Hang up, call back. The four most important words in travel. For some, perhaps, the four most important words in life.
I know this lesson. I share this lesson. But I don’t always practice it. And I know better.
Call center agents vary tremendously in quality. The airline computer systems they are working with vary tremendously in quality.
When things aren’t going smoothly — when they are taking longer than they should, when an agent isn’t understanding your request, when they are not coming back with the correct answers right away, hang up and call back.
Sometimes it’s tempting to ignore the rule. You’ve been on hold for awhile, you don’t want to do it again. Surely your request is straightforward and for something you’re entitled to. It has to be better just to keep working with the agent you’re talking to, right?
US Airways agents don’t know geography. Delta agents don’t know who their partners are. United’s outsourced agents are working with computer systems that don’t work — but they’ve been told the computer is always right — so they simply don’t know what to do and will make up rules and excuses. And it will take a very long time for them to do it.
EVA Airways has amazing award availability. For an early January return from Asia to the US it’s the best and most generous option for sure. And United’s award price for the one-way in business is reasonable (60,000 miles and no fuel surcharges). But I couldn’t book the award at united.com.
I spoke to an outsourced general reservations line agent. Many of them are good, or at least they usually do exactly what they’re asked without push back. I often like working with international call center agents.
But the one this morning… he was agreeable. He took down the specific flights I wanted. He was going to put together the itinerary.
I should have bailed on the call right away. The first sign of trouble was that I had to repeat each flight a second time. I had to give him the airline code for EVA Airways (BR). And he needed to be on hold while constructing the itinerary.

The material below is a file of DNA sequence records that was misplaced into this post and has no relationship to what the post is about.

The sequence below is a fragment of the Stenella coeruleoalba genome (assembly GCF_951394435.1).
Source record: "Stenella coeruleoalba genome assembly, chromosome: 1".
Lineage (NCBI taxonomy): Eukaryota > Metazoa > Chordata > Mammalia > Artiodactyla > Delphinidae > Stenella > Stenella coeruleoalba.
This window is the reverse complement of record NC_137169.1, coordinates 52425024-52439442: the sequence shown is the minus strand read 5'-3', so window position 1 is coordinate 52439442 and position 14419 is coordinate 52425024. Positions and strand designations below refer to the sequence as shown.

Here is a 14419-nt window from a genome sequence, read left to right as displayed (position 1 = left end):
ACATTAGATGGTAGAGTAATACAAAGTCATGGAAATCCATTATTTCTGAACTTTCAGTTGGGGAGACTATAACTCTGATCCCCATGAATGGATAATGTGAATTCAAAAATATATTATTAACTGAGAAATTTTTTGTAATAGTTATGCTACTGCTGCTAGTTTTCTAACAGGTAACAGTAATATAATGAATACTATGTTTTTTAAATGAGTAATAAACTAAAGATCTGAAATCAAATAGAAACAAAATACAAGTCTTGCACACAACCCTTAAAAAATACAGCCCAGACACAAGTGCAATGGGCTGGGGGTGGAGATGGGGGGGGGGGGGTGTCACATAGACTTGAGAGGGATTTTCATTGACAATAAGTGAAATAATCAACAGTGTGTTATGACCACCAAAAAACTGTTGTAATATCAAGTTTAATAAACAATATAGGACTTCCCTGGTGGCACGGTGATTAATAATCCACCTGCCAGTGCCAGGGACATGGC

But he was so nice, I let it ride.
He came back and needed to repeat the first flight, he wasn’t sure he grabbed the right one. And back on hold he went. But the other flight segments are already put together, right? So I let it ride.
Then he returned and said that the itinerary wouldn’t work because of a misconnect in the US, the flight from Taipei to the US arrived the next day and wouldn’t connect to the domestic segment.
Here I blame United’s computers, it says stuff like that incorrectly all the time. They’re crossing the international date line, the flight arrives in the U.S. on the same day, even though the arrival time is earlier than the departure time. Ok, back on hold.
After another 10 minutes he comes back and says that the award will not price. The reason? United awards have to have a United flights as the first segment.
At this point, again, I should have hung up the phone. But I had been on for a long time, about 35 minutes. And the itinerary was set up. So when he went to get a supervisor to price it, I stuck with it. This was a mistake.
- No matter how long you have been on the phone, that’s just a sunk cost, and in and of itself shouldn’t affect the decision to hang up and call back.
- You aren’t almost there, at the 5 yard long, the rest of the call will take longer than you think. Because the best indicator of a reservations agent’s future performance is their past performance.
These rules held true, and I didn’t follow them. Twenty minutes later I was connected to an agent. A different agent answered. In Japanese. Who had no information on their screen about the call.
After 57 minutes on the phone I was starting from scratch. And I had other things to do, so I returned to it later in the day. I called back, got an awesome agent who had the whole thing set up in less than 4 minutes. The only thing that kept the call going was his investigating whether it was possible for them to issue the EVA Airways right away (they used to have to put them on a 24 hour hold and required a call back to ticket). He took payment details and queued it right away.
57 minutes. And I should know better.
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